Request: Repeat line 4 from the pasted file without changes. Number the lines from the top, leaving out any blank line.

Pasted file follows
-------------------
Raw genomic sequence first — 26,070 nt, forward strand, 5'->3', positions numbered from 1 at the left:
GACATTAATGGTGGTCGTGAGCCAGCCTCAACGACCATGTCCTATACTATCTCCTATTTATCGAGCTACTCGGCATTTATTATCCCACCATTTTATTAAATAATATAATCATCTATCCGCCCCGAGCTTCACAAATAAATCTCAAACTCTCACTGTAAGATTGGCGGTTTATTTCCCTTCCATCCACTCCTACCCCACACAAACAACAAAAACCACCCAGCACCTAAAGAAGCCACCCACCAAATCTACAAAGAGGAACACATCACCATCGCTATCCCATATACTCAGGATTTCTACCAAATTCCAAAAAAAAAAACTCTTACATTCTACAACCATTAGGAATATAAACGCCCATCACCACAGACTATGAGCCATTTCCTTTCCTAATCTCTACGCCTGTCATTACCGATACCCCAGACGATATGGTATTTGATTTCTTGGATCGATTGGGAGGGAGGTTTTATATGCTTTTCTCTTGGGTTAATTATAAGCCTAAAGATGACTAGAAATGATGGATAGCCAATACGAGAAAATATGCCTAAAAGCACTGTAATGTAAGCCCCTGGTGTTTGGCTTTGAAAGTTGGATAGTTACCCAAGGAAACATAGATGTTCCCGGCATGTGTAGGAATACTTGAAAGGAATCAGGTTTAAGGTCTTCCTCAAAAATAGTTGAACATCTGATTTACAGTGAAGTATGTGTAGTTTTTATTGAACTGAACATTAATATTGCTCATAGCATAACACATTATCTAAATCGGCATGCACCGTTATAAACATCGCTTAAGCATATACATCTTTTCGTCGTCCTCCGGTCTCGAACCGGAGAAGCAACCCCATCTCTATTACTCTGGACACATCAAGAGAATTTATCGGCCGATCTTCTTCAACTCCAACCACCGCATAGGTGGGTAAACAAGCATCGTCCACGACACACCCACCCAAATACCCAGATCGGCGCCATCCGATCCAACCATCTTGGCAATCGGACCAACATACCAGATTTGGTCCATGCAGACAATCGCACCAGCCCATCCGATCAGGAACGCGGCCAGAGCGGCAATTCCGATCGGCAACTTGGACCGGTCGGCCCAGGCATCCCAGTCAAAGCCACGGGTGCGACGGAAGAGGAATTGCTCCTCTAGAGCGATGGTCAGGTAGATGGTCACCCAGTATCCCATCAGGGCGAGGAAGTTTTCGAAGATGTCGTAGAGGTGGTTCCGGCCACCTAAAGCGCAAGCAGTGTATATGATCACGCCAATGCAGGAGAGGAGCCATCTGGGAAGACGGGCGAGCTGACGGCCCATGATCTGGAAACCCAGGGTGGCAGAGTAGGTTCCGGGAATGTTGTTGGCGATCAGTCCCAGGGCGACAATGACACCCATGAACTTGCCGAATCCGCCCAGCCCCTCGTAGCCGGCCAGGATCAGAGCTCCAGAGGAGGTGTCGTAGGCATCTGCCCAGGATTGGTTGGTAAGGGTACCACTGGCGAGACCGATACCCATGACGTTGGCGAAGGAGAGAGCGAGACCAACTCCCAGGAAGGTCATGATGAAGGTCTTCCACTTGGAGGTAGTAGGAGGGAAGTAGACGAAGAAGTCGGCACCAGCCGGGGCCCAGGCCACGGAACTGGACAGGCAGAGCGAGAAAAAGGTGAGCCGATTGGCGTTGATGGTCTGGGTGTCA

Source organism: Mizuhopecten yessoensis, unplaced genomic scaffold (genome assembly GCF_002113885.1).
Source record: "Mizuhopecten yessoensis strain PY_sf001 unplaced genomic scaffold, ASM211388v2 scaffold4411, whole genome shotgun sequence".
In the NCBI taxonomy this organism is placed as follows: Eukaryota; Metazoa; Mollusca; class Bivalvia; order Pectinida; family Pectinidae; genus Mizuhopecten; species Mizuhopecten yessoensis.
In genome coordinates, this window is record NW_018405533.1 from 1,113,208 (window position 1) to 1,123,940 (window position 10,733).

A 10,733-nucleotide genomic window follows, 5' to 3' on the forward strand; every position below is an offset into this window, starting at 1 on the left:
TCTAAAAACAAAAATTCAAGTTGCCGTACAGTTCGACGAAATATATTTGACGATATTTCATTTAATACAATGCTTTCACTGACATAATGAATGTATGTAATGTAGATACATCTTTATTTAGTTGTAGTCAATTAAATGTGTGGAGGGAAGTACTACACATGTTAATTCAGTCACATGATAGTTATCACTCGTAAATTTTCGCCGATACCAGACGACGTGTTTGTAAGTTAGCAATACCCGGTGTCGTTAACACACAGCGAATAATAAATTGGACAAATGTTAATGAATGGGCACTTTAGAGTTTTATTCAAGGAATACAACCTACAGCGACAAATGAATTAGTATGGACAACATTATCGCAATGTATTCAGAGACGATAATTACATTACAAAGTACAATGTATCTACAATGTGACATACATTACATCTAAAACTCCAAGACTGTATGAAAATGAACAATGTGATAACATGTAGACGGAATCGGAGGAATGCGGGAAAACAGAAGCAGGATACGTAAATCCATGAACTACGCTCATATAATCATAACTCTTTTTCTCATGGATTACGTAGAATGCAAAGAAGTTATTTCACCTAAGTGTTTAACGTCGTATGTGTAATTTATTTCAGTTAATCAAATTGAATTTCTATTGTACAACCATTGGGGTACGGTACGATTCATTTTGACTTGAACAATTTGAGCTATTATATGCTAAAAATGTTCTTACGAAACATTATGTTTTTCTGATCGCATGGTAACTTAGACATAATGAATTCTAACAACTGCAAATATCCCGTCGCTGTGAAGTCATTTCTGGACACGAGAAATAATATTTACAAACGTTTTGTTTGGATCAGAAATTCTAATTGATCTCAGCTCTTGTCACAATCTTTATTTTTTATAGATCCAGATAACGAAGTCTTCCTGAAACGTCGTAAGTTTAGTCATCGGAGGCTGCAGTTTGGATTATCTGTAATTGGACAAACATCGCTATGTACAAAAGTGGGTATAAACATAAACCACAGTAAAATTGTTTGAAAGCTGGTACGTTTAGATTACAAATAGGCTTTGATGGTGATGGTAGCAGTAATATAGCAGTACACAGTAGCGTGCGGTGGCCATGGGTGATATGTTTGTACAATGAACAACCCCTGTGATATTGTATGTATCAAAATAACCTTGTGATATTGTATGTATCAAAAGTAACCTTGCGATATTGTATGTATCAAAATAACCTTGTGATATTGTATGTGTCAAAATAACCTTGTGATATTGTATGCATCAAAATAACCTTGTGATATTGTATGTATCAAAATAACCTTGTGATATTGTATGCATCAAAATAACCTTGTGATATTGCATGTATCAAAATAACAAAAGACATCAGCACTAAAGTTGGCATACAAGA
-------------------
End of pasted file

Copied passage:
Source record: "Mizuhopecten yessoensis strain PY_sf001 unplaced genomic scaffold, ASM211388v2 scaffold4411, whole genome shotgun sequence".